A priest I know has said repeatedly that observation is a passive activity, and I've told him that he wouldn't think so if he actually knew how to do it properly. Careful observation takes a tremendous amount of mental focus, and like all other skills gets easier the more one does it. But I fervently disagree that observation is at all passive. If it is, then you're not doing it right. There are tricks of the trade that facilitate observation, of course, such as sketching and annotation, and I have all of my students do at least some drawing. My upper-division students keep a lab notebook that consists of drawings and notes that document their lab activities during the semester. Sometimes they grumble about having to draw and most of them worry about their self-perceived lack of artistic skill, but they do come around and realize that drawing forces them to really pay attention to what they observe. And no, I do not allow them to substitute photographs for drawings.

In graduate school I was fortunate enough to fall under the tutelage of one Todd Newberry, who directly and indirectly shaped how I think about animals and biology. He also taught me a specific type of scientific illustration, which he himself had learned from a pair of biologists in Paris. I used these techniques to draw the life history stages of my dissertation study organism, the moon jelly Aurelia sp. My favorite of this group of drawings is the juvenile medusa, or ephyra:

Pen-and-ink drawing of ephyra of Aurelia sp. Scale bar indicates 1 mm. © Allison J. Gong
Pen-and-ink drawing of ephyra of Aurelia sp., oral view. Scale bar indicates 1 mm.
© 2015 Allison J. Gong

Several years ago now, I put together a handout of sea star larval development for my invertebrate zoology students. These pen-and-ink drawings were done using the same techniques, but I left out the stippling as the larval anatomy became more complex. Part of the beauty of drawing as a means of documenting my observations is that I can select what to include which obviously reflects what I feel is important. Sometimes the decision about what to omit helps me focus on the structures that really matter, which of course depends on the purpose for any particular drawing.
Patiria development

 

So there are some of my drawings. One of my goals for the summer is to put together a suite of similar drawings of my sea urchin larvae, to complement the sea star set. It will give me an excuse to clean out my technical pens--they've been sadly neglected for years, and I hope they can be revived--and spend time with my photographs. I also have plans for some pencil drawings on black paper. I'm looking forward to tapping into the artistic side of my brain again for a while!

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As a native Californian, I've been living with drought my entire life. Well, maybe not so much during the El Niño of 1997-98, but even then the thought "We have water now but might not later..." was always in the back of my mind. This season we had a great few weeks of rain in late November and early December, then January was bone dry and February has been disappointing as well.

This weekend an Arctic storm is moving through the region, bringing rain and cool temperatures to coastal areas and (hopefully) snow in the Sierra Nevada. Here in Santa Cruz it hasn't rained much yet but we did get a few decent showers this morning. It just so happened that I headed down to the marine lab between showers, and the light was magnificent. The water was that magical color of aquamarine and seaglass green that I associate with the tropics. The sun was shining, casting cloud shadows on the water, which added depth to the color palette when combined with the kelp bed. So pretty!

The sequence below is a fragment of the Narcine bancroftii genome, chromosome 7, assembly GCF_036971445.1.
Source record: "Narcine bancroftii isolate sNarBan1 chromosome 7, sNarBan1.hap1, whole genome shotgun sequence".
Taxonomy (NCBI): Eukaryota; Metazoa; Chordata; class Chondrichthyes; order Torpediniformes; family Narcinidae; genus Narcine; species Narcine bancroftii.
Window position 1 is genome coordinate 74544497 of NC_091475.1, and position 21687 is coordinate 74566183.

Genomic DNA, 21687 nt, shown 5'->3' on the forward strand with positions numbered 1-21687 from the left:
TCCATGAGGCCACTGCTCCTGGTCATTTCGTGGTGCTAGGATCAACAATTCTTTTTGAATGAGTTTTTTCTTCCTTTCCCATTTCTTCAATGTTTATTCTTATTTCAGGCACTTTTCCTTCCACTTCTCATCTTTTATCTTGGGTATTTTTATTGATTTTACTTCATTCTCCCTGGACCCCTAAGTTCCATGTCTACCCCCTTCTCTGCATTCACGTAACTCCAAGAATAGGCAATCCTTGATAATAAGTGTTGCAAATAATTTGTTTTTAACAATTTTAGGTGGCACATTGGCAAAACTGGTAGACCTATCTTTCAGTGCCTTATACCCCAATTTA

Looking east towards Natural Bridges from Terrace Point, 28 February 2015. ©Allison J. Gong
Looking east towards Natural Bridges from Terrace Point, 28 February 2015.
© Allison J. Gong
See how translucent and green the water is? 28 February 2015. ©Allison J. Gong
See how translucent and green the water is? 28 February 2015.
© Allison J. Gong

Brown pelicans (Pelicanus occidentalis) were one of many bird species whose populations were devastated by widespread use of the pesticide DDT in the mid-20th century; in 1970 it was listed on the federal Endangered Species List. After the general use of DDT was banned in the United States in 1972 the population began to recover, and in 2009 the brown pelican was removed from the Endangered Species List (I believe the bureaucratic jargon for that is "de-listed"). It is now not unusual to see long lines of pelicans skimming the waves as they fly just above the ocean surface.

Today I didn't see any large groups of pelicans in flight, but I did catch this one flying by right in front of me.

Brown pelican (Pelecanus occidentalis) flying past Terrace Point, 28 February 2015. ©Allison J. Gong
Brown pelican (Pelecanus occidentalis) flying past Terrace Point, 28 February 2015.
© Allison J. Gong

Anyone who knows me personally knows that I'm not a big cheerleader for the marine mammals. However, seeing cetaceans in the wild is always a treat. This morning I was lucky enough to catch this pod of dolphin-type critters as they swam right off the point. There were 6-8 of them, I think. As they swam past the marine lab a couple of them indulged in some tail slapping.

Dolphins swimming past Terrace Point, 28 February 2015. ©Allison J. Gong
Small cetaeans swimming past Terrace Point, 28 February 2015.
© Allison J. Gong

I'm not enough of a cetacean expert to be able to identify the animals from photos. They did have dolphin-like dorsal fins but I couldn't see a prominent rostrum on any of them. I didn't have my binoculars with me . . . and I call myself a naturalist??

Since the animals were not traveling very quickly I decided to see if I could catch them on video. I was lucky enough to get this clip:

Can anybody help me identify what these animals are?